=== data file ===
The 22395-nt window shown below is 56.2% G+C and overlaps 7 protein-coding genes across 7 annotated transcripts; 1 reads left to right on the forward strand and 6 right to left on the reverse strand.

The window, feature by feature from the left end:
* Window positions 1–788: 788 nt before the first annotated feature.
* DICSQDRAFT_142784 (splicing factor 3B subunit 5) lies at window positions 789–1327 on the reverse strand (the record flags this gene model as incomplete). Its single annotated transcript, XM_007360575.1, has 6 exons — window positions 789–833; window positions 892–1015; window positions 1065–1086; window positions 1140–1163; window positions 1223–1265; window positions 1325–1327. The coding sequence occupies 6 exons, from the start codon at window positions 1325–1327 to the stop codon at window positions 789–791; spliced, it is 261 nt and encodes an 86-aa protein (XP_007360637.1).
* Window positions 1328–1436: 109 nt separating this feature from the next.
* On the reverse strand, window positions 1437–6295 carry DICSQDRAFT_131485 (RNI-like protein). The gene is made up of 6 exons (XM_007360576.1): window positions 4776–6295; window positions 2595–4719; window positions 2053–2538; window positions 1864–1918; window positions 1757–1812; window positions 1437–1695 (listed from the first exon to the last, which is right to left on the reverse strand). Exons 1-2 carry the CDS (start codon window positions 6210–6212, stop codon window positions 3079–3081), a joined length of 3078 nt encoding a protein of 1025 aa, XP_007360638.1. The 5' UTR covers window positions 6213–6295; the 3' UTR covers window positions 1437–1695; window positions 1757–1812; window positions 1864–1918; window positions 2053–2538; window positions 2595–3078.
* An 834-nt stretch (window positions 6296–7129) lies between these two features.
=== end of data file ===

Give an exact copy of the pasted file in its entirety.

The 22395-nt window shown below is 56.2% G+C and overlaps 7 protein-coding genes across 7 annotated transcripts; 1 reads left to right on the forward strand and 6 right to left on the reverse strand.

The window, feature by feature from the left end:
* Window positions 1–788: 788 nt before the first annotated feature.
* DICSQDRAFT_142784 (splicing factor 3B subunit 5) lies at window positions 789–1327 on the reverse strand (the record flags this gene model as incomplete). Its single annotated transcript, XM_007360575.1, has 6 exons — window positions 789–833; window positions 892–1015; window positions 1065–1086; window positions 1140–1163; window positions 1223–1265; window positions 1325–1327. The coding sequence occupies 6 exons, from the start codon at window positions 1325–1327 to the stop codon at window positions 789–791; spliced, it is 261 nt and encodes an 86-aa protein (XP_007360637.1).
* Window positions 1328–1436: 109 nt separating this feature from the next.
* On the reverse strand, window positions 1437–6295 carry DICSQDRAFT_131485 (RNI-like protein). The gene is made up of 6 exons (XM_007360576.1): window positions 4776–6295; window positions 2595–4719; window positions 2053–2538; window positions 1864–1918; window positions 1757–1812; window positions 1437–1695 (listed from the first exon to the last, which is right to left on the reverse strand). Exons 1-2 carry the CDS (start codon window positions 6210–6212, stop codon window positions 3079–3081), a joined length of 3078 nt encoding a protein of 1025 aa, XP_007360638.1. The 5' UTR covers window positions 6213–6295; the 3' UTR covers window positions 1437–1695; window positions 1757–1812; window positions 1864–1918; window positions 2053–2538; window positions 2595–3078.
* An 834-nt stretch (window positions 6296–7129) lies between these two features.